A Wiltshire council has banned the phrase "singing from the same hymn sheet" because the age-old saying might offend atheists.

Workers at Salisbury Town Hall can no longer utter the ancient cliche because its religious connotations could hurt the feelings of unbelievers.

The directive, found in Salisbury District Council's Editorial Style Guide and published on its website reads: "Avoid office and council jargon wherever possible, including phrases such as 'moving forward' or 'singing from the same hymn sheet'.

"Say what you mean; so instead of 'moving forward', try 'in the future'. Not everyone understands these phrases - some can actually cause offence (what would an atheist want with your hymn sheet?)."

Salisbury has also told staff to avoid 'gender-specific roles' such as 'cleaning lady' and 'ten-man team', in favour of the descriptions 'cleaner' and 'ten strong team'.

Colin Slee, the Dean of Southwark, said the guidelines showed the writer had no grasp of what was important in faith.

He told the Sunday Times: "This is complete nonsense and yet another example of political correctness being dictated by someone who doesn't understand religious faith."

Keith Porteous Wood, executive director of the National Secular Society said he was not hurt by the phrase, which he uses himself.

Salisbury council leader Paul Sample said he would be investigating the paper, which had not been before cabinet.

He told the Mail on Sunday that the document was an 'own goal' which would be investigated on Monday.

In a statement tonight the council said it had not forbidden staff from using particular phrases, but merely offered 'advice and guidance'.

It said that asking employees to think before using certain expressions was 'not political correctness but common courtesy'.

The hymn-sheet phrase was an 'illustrative explanation' to help workers consider whether their documents would understood by everyone reading them, it explained.

Chief executive, Manjeet Gill said: "We produced an editorial style guide in response to feedback from the public that that we - and many other public bodies - often use too much jargon in favour of plain English.

"There are inevitably times when we need to consider the words we use carefully, especially to ensure that we do not cause offence. Our editorial style guide gives many helpful tips to our staff to help them when it comes to writing and we do ask them to avoid using jargon. But the guide is just that, a guide.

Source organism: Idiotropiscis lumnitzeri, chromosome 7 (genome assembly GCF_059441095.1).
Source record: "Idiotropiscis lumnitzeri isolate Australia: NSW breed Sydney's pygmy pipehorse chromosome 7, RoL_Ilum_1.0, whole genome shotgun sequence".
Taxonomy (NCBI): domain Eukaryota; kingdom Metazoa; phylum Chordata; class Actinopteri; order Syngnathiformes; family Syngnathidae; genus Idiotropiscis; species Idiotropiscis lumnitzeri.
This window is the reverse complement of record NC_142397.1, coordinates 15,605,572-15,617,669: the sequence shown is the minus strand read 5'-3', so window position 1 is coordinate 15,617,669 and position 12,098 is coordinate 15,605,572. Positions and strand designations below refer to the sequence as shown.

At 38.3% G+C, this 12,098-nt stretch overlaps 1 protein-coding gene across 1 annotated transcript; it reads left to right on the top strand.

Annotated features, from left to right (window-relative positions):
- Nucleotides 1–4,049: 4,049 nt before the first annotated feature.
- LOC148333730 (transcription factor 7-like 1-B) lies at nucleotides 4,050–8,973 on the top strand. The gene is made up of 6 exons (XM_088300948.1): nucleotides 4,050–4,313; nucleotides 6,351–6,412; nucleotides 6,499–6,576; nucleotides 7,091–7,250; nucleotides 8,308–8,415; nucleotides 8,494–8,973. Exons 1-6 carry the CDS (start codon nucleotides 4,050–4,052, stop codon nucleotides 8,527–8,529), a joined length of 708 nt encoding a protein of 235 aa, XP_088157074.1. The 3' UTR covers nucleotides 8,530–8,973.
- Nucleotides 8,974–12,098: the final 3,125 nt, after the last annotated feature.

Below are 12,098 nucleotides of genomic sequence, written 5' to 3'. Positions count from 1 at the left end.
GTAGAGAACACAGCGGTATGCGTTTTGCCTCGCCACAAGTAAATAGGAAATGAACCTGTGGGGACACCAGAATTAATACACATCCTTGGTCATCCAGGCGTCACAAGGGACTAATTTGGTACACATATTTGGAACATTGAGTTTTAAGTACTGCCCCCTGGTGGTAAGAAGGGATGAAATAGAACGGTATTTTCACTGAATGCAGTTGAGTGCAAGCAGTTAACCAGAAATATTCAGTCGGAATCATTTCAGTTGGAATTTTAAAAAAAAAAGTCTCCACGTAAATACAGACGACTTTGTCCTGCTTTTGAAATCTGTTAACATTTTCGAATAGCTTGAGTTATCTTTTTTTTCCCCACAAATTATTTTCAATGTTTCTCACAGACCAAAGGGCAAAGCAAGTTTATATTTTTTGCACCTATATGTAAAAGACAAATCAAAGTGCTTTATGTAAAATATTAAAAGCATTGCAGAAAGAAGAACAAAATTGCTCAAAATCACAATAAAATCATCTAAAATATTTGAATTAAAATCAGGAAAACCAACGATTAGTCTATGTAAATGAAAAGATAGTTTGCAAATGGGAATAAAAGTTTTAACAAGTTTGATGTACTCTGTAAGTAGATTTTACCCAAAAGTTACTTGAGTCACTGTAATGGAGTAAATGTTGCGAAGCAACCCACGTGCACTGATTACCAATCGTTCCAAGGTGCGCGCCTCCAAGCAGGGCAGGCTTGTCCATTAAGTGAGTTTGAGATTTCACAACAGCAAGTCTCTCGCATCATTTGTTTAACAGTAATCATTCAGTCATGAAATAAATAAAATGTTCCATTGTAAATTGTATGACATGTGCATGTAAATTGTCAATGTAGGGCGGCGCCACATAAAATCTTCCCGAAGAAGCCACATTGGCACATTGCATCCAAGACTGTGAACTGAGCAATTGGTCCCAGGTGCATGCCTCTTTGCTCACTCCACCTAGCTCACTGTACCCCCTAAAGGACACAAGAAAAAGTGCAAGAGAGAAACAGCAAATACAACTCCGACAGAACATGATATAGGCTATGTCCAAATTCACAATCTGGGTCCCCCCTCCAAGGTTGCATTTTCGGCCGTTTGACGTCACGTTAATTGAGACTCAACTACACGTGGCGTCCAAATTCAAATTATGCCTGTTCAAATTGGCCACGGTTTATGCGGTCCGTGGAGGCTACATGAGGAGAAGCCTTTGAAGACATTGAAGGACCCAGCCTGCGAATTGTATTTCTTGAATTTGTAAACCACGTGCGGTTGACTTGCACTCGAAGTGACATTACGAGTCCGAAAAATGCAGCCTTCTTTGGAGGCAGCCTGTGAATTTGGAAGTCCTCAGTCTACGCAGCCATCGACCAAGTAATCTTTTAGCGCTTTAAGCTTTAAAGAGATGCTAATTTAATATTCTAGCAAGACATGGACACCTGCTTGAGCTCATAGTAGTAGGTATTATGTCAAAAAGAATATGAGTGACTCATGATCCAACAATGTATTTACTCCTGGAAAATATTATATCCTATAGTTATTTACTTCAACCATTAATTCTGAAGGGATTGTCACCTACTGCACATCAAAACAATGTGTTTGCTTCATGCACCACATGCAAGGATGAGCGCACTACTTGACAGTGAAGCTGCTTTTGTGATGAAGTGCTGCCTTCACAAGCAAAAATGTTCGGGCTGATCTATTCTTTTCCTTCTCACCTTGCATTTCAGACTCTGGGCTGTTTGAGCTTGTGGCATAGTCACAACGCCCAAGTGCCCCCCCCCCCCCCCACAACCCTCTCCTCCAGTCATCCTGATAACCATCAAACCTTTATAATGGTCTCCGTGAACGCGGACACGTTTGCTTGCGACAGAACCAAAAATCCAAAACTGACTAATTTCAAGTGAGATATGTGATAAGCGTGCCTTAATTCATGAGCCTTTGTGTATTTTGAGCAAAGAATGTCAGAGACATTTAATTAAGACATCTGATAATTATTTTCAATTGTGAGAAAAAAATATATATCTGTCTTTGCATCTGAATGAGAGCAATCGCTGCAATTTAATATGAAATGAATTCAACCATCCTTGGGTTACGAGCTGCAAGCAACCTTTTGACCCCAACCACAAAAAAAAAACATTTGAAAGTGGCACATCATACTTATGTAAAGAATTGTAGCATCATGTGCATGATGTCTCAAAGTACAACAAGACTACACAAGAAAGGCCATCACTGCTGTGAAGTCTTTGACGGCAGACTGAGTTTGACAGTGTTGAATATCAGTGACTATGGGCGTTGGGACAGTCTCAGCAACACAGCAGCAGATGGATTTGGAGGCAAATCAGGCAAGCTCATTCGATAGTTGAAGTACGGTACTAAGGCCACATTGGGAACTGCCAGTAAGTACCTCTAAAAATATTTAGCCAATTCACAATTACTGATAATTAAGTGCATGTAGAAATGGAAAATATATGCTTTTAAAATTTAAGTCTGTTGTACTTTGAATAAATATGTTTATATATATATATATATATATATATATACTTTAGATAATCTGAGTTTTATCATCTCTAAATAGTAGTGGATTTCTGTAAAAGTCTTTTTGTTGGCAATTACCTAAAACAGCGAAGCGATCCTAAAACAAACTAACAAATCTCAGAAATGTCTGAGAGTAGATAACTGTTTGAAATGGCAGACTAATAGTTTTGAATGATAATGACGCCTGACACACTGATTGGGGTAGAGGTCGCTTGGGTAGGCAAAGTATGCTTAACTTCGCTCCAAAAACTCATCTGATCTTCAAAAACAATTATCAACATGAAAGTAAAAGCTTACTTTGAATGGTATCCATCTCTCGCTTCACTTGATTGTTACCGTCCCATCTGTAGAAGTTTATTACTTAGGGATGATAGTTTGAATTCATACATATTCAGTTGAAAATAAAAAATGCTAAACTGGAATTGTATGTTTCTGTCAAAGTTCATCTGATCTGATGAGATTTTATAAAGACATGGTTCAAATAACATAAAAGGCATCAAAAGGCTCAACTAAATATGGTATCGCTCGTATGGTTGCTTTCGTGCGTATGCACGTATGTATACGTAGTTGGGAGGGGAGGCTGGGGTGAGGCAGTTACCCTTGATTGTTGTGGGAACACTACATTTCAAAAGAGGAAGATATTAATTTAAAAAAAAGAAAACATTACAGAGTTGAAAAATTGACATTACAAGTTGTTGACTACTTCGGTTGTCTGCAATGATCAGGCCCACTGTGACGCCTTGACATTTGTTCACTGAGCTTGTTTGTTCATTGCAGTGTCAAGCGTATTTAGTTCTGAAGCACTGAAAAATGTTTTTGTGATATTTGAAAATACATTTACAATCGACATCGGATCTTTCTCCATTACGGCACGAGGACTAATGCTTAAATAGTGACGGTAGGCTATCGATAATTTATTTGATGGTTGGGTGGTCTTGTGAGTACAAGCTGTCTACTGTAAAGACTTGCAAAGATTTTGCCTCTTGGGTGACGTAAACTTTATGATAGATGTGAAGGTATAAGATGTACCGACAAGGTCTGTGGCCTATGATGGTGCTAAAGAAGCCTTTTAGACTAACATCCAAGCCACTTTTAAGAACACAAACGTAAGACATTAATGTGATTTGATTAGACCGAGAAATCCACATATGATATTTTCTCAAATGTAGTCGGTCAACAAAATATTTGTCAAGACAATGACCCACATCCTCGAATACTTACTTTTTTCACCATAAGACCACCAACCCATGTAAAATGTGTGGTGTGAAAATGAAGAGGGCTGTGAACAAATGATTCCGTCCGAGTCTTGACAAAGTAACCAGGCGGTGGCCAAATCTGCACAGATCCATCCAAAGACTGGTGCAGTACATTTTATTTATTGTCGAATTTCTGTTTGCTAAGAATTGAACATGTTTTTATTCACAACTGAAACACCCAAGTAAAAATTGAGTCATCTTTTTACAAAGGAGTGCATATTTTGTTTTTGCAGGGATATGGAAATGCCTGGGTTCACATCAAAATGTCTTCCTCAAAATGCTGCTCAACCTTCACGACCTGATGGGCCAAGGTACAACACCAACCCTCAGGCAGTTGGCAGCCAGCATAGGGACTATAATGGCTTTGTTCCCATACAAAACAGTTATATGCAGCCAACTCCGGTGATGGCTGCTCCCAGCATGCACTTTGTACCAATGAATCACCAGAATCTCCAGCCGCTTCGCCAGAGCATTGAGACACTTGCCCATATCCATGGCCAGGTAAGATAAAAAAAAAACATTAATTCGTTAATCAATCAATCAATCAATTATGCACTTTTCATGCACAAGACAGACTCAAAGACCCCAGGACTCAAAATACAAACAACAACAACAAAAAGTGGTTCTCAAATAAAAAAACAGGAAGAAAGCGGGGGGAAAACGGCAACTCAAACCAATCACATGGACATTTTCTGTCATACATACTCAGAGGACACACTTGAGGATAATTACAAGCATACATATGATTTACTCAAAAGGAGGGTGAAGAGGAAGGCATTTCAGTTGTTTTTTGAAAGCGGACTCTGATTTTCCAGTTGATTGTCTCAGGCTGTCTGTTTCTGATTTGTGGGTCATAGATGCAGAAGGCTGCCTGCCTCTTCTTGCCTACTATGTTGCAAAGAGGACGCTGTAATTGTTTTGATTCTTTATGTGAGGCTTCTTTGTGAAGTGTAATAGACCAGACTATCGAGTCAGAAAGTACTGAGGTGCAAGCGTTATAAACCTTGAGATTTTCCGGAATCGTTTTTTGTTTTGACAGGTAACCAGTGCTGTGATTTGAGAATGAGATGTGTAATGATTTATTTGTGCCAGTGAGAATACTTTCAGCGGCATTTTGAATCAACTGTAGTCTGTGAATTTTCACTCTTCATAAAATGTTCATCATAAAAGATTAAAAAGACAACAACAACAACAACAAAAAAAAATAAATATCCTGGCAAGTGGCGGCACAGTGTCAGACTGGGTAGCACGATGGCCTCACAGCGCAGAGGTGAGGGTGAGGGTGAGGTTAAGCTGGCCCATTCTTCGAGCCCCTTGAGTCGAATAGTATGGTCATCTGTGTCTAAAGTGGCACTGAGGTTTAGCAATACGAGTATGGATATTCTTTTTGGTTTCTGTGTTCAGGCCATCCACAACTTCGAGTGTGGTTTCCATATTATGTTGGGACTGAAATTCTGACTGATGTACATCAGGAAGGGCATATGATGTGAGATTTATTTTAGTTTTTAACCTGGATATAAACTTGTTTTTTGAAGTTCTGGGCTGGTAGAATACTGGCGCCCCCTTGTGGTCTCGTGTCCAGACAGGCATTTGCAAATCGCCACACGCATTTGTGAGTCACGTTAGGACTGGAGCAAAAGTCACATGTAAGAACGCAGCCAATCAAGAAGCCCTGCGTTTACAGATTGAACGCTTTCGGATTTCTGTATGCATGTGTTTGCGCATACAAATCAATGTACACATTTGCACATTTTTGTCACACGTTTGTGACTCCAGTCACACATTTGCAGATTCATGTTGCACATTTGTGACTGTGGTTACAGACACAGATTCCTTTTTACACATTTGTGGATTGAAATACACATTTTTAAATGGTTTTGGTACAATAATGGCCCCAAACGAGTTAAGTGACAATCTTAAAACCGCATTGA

"We are proud that our overall aim is to make all of our written communications to the public clear and understandable."

The full statement reads: "Salisbury District Council has not banned the use of any phrases in its written communications.

"The council has an editorial style guide that offers advice and guidance to some of our staff who regularly write for the public.

"Like many councils across the country, we have recognised that communicating what we do to the public is one of the most important roles we have. It is crucial that when we do communicate with the public they understand clearly what we are telling them.

"The council has made great strides in recent years to ensure all our communications are in Plain English, clear, consistent and understandable to all who read it. We do ask staff to think about how statements and phrases might be interpreted by the public and do ask them to consider not saying things that could offend people - that is not political correctness but common courtesy.

"The reference to the hymn sheet and atheists was included in the guide just as an illustrative explanation. It was included to help staff think about what the purpose is of certain phrases, and if they will be understood by all.

"Nowhere in our guide does it say 'you must not use the phrase 'singing from the same hymn sheet' as this is offensive to atheists'. This one 'for example' reference is designed to get writers to think. It certainly does not mean the council has banned the phrase 'singing from the same hymn sheet' or that we believe the phrase is offensive."